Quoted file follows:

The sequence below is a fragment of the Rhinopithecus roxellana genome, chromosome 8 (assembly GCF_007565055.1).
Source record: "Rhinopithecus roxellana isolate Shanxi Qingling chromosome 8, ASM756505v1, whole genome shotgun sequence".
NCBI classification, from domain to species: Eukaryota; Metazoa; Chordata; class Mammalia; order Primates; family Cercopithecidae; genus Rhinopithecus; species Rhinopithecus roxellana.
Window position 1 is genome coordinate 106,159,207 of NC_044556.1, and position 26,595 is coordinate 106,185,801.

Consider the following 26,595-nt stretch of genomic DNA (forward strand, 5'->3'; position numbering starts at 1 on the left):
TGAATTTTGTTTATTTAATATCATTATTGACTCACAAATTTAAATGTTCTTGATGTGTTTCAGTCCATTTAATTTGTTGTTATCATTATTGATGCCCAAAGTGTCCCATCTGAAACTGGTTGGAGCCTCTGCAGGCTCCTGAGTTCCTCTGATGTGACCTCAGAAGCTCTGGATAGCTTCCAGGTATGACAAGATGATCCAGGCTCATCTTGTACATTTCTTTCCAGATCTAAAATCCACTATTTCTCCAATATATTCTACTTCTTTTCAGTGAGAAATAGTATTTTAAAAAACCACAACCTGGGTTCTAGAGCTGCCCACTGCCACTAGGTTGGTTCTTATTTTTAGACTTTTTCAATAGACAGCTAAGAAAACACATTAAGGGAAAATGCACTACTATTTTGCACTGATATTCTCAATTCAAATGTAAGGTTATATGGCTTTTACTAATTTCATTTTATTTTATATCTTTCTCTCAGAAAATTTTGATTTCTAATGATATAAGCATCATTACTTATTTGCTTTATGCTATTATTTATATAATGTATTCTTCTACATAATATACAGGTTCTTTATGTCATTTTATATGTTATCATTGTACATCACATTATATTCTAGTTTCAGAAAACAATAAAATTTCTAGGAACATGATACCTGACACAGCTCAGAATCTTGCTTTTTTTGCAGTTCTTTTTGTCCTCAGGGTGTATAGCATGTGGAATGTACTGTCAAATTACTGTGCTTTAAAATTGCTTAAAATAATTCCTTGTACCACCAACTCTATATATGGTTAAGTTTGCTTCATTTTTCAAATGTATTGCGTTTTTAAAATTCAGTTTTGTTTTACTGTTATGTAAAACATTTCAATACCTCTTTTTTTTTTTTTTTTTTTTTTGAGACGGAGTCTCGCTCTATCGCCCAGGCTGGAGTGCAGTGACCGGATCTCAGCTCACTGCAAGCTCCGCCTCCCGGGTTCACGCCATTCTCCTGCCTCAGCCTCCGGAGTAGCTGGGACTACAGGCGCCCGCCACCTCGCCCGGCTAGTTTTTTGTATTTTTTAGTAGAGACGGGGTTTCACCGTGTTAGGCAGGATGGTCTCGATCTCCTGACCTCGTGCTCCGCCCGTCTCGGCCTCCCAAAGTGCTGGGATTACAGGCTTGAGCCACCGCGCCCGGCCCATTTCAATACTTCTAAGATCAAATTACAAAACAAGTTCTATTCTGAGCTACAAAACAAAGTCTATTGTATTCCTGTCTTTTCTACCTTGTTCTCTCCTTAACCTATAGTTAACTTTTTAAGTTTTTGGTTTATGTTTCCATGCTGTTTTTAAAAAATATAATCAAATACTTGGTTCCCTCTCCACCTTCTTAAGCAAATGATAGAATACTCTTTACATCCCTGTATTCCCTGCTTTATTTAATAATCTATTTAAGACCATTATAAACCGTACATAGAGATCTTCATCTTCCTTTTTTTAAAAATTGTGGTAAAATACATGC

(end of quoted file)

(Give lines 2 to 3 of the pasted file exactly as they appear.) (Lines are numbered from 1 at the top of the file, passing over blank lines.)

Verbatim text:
Source record: "Rhinopithecus roxellana isolate Shanxi Qingling chromosome 8, ASM756505v1, whole genome shotgun sequence".
NCBI classification, from domain to species: Eukaryota; Metazoa; Chordata; class Mammalia; order Primates; family Cercopithecidae; genus Rhinopithecus; species Rhinopithecus roxellana.